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Cabrera launches first All-Star Game homer

Tigers slugger gives American League three-run lead in first inning

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Cabrera launches first All-Star Game homer play video for Cabrera launches first All-Star Game homer

MINNEAPOLIS -- Miguel Cabrera's response to questions Tuesday afternoon about his recovery from offseason surgery and its impact on his power lasted two words.

"I'm good," he said before Tuesday night's All-Star Game on his way out of the clubhouse.

One first-inning swing backed up the words.

It was a line drive Cabrera hit hard enough to clear the left-field wall, and it gave the American League All-Stars a three-run lead in an eventual 5-3 victory over the National League. It also put Cabrera on the home run ledger for the first time in nine career appearances in the Midsummer Classic.

He didn't need to say much after that.

"It felt good. I feel good," Cabrera said on his way out of Target Field, fishing pole in hand. "See you back in Detroit."

His swing did most of his talking. It left everybody else to react.

"He's special, man," teammate Ian Kinsler said. "You've seen it. We've all seen it. Nothing really surprises me. With Miggy, that's what he does. That's why he hits cleanup for the American League."

Cabrera was 2-for-12 with a double and an RBI in his previous eight All-Star Games. He became the first Tiger to homer in an All-Star Game since Lou Whitaker sent a Dwight Gooden pitch deep into the Astrodome in 1986.

Cabrera's victim, Cardinals starter Adam Wainwright, earned the start for the NL All-Stars in part because he had allowed just four home runs this season, none since May 30.

"If you go look at where the pitch Miguel Cabrera hit out of the park was, he's a Nintendo-type player. He's so good," Wainwright said. "The ball is on the white chalk line off the plate. Nobody keeps that ball fair. He's just a very good hitter."

It was a pitch far enough inside that it brought back memories of the home run he hit off Phil Hughes at Yankee Stadium last August. That pitch was well in and off the plate, too, before Cabrera sent it deep into the left-field seats.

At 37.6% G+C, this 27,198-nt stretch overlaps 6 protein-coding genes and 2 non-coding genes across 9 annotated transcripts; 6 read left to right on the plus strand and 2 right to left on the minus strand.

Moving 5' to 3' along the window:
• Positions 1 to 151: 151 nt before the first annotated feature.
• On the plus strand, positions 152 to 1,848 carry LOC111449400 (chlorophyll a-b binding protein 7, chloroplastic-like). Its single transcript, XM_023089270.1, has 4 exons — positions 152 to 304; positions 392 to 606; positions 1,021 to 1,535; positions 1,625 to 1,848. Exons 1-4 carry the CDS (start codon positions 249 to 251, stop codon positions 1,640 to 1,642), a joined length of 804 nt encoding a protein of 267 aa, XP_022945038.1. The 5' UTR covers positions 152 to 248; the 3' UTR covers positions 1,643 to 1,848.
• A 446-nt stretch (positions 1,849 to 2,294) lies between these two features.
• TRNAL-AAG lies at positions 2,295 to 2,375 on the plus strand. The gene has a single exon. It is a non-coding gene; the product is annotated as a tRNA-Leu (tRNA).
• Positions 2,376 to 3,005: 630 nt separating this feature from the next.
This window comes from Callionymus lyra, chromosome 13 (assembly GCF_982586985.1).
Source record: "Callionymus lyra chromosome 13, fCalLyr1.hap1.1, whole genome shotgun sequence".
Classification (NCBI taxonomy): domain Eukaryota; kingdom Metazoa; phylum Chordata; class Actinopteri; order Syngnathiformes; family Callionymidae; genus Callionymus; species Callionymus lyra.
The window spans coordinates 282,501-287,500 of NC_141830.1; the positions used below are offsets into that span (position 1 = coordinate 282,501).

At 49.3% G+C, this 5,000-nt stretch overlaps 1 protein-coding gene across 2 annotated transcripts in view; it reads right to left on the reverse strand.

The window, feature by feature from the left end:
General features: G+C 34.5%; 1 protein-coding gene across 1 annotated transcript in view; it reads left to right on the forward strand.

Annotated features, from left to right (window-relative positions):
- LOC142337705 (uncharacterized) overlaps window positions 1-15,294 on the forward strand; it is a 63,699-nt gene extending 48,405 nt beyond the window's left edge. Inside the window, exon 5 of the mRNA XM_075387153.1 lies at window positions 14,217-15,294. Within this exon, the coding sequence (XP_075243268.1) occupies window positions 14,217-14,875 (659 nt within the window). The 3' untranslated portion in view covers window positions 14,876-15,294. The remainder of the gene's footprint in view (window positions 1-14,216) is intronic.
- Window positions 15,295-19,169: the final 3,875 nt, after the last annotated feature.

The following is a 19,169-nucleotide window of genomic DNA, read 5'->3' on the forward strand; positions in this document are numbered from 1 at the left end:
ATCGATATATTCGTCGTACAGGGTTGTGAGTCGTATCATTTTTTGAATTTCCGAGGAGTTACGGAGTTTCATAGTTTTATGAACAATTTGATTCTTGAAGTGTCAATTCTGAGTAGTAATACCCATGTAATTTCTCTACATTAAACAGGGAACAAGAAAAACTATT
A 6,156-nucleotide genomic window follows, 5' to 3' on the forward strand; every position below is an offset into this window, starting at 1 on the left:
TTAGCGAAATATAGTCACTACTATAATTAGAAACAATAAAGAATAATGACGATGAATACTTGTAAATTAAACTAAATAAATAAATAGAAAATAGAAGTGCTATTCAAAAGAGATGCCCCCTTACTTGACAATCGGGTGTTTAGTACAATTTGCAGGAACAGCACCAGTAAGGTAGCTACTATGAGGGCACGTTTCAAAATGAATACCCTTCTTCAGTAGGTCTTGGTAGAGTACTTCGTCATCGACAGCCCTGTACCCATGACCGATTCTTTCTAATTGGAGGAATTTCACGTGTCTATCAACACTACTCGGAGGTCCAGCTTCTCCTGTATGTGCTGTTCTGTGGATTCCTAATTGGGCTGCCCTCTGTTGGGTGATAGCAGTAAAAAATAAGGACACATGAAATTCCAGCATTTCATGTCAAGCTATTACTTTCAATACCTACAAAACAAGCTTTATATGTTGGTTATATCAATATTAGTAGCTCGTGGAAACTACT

Max Scherzer was in the dugout for that one. He saw Tuesday's shot from the bullpen.

"Surprised? At this point in time, I expect it," he said. "I expect greatness out of him, because he has absolutely wowed me every single day in Detroit. The things that he can do, no one else can do.

"He has as much fun as anybody, but when he's between the lines, he plays as hard as anybody, fights hard at the plate and defensively for you. He really is one of my favorite teammates I've ever played with."

Cabrera's All-Star home run comes in a season in which his power output has been down after back-to-back 44-homer seasons. While his 34 doubles mark his best pace since 2004, his 14 home runs mark his lowest total entering the break since his rookie season of 2003.

Cabrera has cited issues with his swing at different times this year and did the same when he declined an invitation for Monday's Gillette Home Run Derby. On Monday, he told USA Today's Jorge Ortiz in Spanish that he still experiences muscle tightness in his recovery from core muscle surgery last winter. Cabrera downplayed those issues when asked Tuesday.

"He jokes around that he's a doubles hitter," Kinsler said, "but in the second half, anything can happen. If he gets in a groove, it's the most dangerous at-bat in the game. He showed that tonight, again, on the biggest stage."

According to baseball-reference, Cabrera hit the 24th first-inning homer in All-Star Game history, and the first since Boston's Manny Ramirez and Texas' Alfonso Soriano both went deep against Houston's Roger Clemens in the 2004 game at Minute Maid Park.

Jason Beck is a reporter for MLB.com. Read Beck's Blog and follow him on Twitter @beckjason. This story was not subject to the approval of Major League Baseball or its clubs.

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